Women’s unique challenges in the remote work environment
When the COVID-19 pandemic was declared in March 2020-2022, many employers pivoted to remote work and meetings held through Zoom or other digital platforms. Employees got to see their co-workers’ homes, children, parents and pets for the first time.
The change reminded Lori Villegas, senior vice president, wealth adviser for Morgan Stanley, of the scene in “The Wizard of Oz” when the real man behind the wizard’s façade was revealed.
“(Remote work) allowed the cloak to come back on all of our lives, whether you be male or female, but the idea was we were all really just human beings and we all had a lot of different roles to fulfill,” said Villegas, who is based in Baltimore. “Before we might have been really compartmentalizing those roles, (but) everything sort of flowed together” during the early days of the pandemic.
Remote work during a pandemic has led to unique challenges for women, especially those who also take care of children and elderly relatives.
Many women had to juggle full-time work while helping schoolchildren with remote learning and keeping an eye on younger kids.
Sheela Murthy, founder and president of the Owings Mills-based Murthy Law Firm, notes that children come to their mothers many times throughout the workday.
“They feel that if you are at home, you are there to hang out with them and play with them and be there to help them out the entire day,” she said.
The result: Many women quit their jobs.
“It is very unfair, but that is how it has been for the last two years,” Murthy said.
Angela Celestin, executive vice president and chief human resources officer at CareFirst BlueCross BlueShield, said the transition to remote work has affected everyone.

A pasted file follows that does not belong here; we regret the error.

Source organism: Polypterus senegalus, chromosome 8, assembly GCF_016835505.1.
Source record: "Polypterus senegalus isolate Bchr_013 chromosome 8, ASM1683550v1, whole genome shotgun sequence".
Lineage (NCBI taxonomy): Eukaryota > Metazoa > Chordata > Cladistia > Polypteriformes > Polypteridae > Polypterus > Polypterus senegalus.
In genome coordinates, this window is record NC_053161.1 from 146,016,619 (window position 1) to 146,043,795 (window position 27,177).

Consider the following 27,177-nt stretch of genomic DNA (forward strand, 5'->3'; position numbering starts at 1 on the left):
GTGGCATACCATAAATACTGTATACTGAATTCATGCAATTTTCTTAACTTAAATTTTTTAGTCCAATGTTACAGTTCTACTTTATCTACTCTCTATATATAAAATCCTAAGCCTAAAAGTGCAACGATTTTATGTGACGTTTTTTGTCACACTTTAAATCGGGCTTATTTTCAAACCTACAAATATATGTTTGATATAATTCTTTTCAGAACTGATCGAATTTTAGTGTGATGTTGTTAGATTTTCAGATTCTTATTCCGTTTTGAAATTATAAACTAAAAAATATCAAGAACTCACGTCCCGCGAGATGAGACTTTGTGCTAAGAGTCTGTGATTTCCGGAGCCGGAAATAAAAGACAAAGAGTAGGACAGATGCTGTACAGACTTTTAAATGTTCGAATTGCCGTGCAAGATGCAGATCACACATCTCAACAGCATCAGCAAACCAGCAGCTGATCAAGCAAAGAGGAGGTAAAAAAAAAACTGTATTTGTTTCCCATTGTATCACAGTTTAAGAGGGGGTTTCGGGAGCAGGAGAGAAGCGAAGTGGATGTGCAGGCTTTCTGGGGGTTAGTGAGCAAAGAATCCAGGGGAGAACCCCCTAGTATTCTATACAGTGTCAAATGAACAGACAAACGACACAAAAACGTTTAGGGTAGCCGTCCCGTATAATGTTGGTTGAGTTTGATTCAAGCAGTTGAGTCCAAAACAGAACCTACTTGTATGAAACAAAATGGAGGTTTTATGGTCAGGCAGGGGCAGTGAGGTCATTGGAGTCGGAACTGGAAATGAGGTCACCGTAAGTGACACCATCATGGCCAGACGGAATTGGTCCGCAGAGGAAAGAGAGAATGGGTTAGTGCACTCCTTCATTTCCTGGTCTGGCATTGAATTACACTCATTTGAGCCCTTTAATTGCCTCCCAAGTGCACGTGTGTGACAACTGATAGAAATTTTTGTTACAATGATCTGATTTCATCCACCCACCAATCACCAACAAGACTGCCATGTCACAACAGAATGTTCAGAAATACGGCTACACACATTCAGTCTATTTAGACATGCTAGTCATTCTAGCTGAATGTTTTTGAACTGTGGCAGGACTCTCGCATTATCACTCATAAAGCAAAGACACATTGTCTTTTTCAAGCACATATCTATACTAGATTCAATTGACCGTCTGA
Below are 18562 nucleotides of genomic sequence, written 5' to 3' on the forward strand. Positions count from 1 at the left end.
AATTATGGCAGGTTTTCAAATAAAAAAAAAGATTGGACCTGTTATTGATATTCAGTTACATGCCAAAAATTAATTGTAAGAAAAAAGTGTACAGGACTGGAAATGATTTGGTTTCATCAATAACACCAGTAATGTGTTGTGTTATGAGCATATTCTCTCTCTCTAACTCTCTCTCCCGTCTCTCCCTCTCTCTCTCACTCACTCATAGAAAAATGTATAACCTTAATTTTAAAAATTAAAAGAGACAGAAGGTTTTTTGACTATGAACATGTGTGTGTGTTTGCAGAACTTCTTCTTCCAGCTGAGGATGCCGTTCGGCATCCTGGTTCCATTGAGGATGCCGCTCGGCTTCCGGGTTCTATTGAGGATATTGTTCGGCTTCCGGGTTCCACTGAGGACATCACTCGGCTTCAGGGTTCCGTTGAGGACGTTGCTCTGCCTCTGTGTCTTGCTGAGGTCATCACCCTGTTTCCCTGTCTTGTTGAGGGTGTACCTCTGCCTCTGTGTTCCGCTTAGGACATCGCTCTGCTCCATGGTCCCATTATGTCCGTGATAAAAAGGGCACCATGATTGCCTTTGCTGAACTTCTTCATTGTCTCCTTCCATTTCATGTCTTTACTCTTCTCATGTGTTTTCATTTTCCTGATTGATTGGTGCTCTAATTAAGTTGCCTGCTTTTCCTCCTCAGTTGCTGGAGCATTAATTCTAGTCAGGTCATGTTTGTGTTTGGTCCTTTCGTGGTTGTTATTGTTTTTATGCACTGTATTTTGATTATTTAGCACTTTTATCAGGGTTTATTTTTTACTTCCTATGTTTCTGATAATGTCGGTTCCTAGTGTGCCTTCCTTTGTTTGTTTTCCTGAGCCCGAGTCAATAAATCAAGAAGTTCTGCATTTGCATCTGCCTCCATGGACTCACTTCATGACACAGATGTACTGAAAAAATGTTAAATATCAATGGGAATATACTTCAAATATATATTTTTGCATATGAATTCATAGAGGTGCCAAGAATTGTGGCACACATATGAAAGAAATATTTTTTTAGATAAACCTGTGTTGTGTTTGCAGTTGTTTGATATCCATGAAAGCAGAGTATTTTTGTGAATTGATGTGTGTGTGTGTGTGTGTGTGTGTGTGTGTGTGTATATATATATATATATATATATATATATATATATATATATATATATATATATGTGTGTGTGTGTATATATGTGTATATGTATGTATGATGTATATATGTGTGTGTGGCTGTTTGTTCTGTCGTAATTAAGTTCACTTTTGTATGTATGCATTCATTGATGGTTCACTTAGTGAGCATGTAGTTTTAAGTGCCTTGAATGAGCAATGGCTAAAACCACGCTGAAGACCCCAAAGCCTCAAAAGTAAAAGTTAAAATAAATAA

“It is hard to generalize (about) someone’s experience when home life can look so different for everyone,” she added. “I can say in my experience there’s an expectation that because I am home, I can do more.”
Celestin works from home while her husband works at a traditional office. Household chores, morning routines and meal preparation used to be a shared responsibility, but Celestin says she has done more since she began working from home.
“That’s why it’s critical for employers — more importantly, managers — to cultivate a healthy work culture that gives employees the tools to succeed,” she said. “The lines between personal and professional life can easily get blurred. It’s important to communicate the responsibilities you’re carrying outside of work to your manager and team and set some boundaries, so working from home doesn’t feel like an endless spinning wheel.”
Murthy said women also miss the social aspects of working in an office, such as popping into someone’s cubicle just to say hello or to toss ideas around.
“All of that is not happening unless we force it and make it happen and schedule times, and most people are hesitant (to do so) because we are tired” from being online all day, she said.
What about the time women gained by not having to commute?
“You could have more meetings in a day and be more efficient because you didn’t have the drive time,” Villegas said. “Now, the downside of that is you had to realize that you had to really be thoughtful with your calendar, because you could book meeting to meeting to meeting and not give yourself any mental time to have downtime.”
Said Villegas: “I think for some people COVID (started) this change of life, (which) has really encouraged us to refocus on our boundaries.”
Celestin said remote work helps encourage a focus on health.
“Personally, I feel less tied to my physical desk,” she said. “It’s easier to get up and move around when I’m home. When I take a meeting or phone call while walking, I’m often less distracted because I don’t have the constant ping of emails. I also pay more attention to what I eat and how often I exercise. Feeling refreshed is important to my work.”
Murthy says women can use the experience of working from home to be more strategic and creative – and to head off burnout.
“Women are very good multitaskers and good entrepreneurs,” she said. “How can we use what is given to us with all of this remote work opportunity (so) we can come out ahead rather than constantly feeling like we are getting the short end of the stick?